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Q fever infection in dairy cattle herds: increased risk with high wind speed and low precipitation.

Nusinovici S, Frössling J, Widgren S, Beaudeau F, Lindberg A - Epidemiol. Infect. (2015)

Bottom Line: The implementation of effective control measures against Cb in ruminants requires knowledge about potential risk factors.The prevalence of test-positive herds was higher in the south of Sweden.Finally, the cumulated precipitation over 1 year was identified as a protective factor.

View Article: PubMed Central - PubMed

Affiliation: INRA,UMR1300 Biology,Epidemiology and Risk Analysis in Animal Health,CS 40706,F-44307 Nantes,France.

ABSTRACT
Ruminants are considered the main reservoir for transmission of Coxiella burnetii (Cb) to humans. The implementation of effective control measures against Cb in ruminants requires knowledge about potential risk factors. The objectives of this study were (i) to describe the spatial distribution of Q fever-infected dairy cattle herds in Sweden, (ii) to quantify the respective contributions of wind and animal movements on the risk of infection, while accounting for other sources of variation, and (iii) to investigate the possible protective effect of precipitation. A total of 1537 bulk milk samples were collected and tested for presence of Cb antibodies. The prevalence of test-positive herds was higher in the south of Sweden. For herds located in areas with high wind speed, open landscape, high animal densities and high temperature, the risk of being infected reached very high values. Because these factors are difficult to control, vaccination could be an appropriate control measure in these areas. Finally, the cumulated precipitation over 1 year was identified as a protective factor.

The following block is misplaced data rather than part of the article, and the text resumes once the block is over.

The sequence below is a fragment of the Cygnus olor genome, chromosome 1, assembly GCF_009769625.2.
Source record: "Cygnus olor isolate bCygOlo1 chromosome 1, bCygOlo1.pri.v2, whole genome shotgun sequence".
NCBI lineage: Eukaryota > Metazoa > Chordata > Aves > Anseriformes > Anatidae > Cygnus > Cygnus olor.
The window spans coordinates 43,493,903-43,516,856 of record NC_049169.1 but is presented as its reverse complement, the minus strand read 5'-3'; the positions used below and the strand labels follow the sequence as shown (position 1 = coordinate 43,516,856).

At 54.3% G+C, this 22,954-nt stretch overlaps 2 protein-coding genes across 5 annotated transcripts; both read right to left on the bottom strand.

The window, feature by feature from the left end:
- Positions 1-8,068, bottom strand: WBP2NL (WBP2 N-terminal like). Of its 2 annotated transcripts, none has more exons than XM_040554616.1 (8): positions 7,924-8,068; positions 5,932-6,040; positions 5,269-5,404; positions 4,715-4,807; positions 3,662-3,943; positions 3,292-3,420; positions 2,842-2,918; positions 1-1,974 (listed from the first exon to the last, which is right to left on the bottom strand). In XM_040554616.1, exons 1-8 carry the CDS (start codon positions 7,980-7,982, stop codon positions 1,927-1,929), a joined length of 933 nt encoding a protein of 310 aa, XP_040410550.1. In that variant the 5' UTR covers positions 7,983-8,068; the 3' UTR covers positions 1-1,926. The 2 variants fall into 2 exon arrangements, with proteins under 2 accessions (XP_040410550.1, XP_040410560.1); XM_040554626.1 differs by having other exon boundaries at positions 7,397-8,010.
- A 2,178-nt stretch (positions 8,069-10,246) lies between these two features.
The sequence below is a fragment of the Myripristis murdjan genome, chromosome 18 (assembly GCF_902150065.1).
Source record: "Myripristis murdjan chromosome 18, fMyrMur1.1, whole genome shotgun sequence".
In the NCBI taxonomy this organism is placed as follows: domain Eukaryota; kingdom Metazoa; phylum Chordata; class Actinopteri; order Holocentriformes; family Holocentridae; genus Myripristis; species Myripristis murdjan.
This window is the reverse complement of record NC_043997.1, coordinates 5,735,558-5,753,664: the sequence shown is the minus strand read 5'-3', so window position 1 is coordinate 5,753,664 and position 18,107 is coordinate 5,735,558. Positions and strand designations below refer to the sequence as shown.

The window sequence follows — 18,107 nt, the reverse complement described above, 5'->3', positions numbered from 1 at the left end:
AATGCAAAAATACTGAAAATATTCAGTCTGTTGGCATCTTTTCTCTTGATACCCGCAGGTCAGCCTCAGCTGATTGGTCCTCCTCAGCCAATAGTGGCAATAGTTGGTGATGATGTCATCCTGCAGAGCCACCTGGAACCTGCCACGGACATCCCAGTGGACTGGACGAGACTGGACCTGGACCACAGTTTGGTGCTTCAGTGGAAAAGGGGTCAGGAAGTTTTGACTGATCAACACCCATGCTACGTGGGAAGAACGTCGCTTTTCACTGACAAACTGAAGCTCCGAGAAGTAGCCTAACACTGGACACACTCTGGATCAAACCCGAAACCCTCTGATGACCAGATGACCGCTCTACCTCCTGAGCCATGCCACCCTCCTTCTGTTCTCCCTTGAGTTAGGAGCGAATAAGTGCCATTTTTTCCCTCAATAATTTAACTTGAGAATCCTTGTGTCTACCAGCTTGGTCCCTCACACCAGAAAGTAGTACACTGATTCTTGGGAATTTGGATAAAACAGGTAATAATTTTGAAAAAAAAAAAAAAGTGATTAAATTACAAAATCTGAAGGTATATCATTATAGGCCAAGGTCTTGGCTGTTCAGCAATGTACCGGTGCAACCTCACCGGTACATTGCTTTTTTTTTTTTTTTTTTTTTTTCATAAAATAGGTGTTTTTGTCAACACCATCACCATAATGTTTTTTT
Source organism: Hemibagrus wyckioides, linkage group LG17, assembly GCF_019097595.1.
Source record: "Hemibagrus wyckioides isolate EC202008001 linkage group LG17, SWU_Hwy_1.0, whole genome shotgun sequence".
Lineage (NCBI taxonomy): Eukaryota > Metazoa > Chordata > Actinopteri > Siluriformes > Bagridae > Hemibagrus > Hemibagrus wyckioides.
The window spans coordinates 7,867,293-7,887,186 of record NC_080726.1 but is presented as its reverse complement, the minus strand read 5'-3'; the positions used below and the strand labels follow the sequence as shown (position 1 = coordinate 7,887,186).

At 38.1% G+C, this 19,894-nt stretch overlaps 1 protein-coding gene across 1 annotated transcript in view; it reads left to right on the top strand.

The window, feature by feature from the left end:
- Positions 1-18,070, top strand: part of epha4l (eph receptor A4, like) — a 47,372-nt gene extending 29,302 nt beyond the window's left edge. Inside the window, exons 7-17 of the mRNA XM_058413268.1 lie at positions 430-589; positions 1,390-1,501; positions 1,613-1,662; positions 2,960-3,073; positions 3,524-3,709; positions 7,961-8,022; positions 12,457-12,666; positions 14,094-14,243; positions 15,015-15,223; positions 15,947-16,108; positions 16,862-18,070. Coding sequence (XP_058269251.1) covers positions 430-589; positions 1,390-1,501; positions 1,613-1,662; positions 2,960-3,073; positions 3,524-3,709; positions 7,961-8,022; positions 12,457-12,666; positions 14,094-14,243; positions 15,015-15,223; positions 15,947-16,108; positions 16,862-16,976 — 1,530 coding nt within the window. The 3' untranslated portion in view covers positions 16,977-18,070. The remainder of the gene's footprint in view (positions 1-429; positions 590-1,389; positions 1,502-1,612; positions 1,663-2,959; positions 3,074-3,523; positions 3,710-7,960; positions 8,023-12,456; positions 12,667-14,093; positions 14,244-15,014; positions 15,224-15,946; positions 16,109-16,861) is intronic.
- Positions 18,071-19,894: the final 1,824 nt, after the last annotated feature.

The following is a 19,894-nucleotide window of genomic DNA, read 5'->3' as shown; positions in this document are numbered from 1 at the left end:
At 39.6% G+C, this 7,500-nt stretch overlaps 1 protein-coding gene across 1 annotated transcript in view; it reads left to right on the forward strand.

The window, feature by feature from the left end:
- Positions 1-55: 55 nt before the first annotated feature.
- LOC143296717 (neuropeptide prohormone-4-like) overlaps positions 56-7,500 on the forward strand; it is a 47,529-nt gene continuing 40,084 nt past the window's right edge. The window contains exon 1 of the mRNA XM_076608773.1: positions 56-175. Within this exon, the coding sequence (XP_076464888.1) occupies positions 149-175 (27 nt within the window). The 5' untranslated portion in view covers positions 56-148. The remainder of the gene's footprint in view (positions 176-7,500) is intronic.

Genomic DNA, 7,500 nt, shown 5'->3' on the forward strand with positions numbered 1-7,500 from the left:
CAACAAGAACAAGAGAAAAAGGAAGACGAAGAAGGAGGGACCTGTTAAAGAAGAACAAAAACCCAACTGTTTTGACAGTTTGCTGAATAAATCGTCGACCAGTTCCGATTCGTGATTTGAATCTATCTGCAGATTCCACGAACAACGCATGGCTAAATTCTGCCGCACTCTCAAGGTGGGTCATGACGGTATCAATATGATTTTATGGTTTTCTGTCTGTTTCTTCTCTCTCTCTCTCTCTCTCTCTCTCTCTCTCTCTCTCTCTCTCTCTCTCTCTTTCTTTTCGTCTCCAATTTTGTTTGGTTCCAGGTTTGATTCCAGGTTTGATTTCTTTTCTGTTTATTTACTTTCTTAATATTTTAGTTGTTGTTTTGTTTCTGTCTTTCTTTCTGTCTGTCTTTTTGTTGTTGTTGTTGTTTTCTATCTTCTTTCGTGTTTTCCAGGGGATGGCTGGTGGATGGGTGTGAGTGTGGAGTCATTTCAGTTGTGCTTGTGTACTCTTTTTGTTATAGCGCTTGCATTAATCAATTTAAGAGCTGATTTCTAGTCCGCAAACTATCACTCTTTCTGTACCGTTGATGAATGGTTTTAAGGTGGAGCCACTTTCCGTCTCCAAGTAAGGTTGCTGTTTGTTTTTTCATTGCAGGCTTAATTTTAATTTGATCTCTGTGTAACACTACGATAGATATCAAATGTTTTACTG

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Variogram quantifying the semivariance between pairs of observations (herd residuals from the logistic regression model) as the function of their Euclidean distance. The envelopes were based on 999 Monte Carlo permutations of the data, whereby positive and negative herds were randomly allocated to each farm location. In all, 1537 Swedish dairy herds tested in 2008–2009 were included in this study on risk factors for Coxiella burnetii infection.
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fig05: Variogram quantifying the semivariance between pairs of observations (herd residuals from the logistic regression model) as the function of their Euclidean distance. The envelopes were based on 999 Monte Carlo permutations of the data, whereby positive and negative herds were randomly allocated to each farm location. In all, 1537 Swedish dairy herds tested in 2008–2009 were included in this study on risk factors for Coxiella burnetii infection.

Mentions: Finally, as shown in Figure 5, the residuals of the model were distributed within the envelope. Thus, the choice of a classic logistic regression instead of a spatial model accounting for the spatial autocorrelation was appropriate.Fig. 5.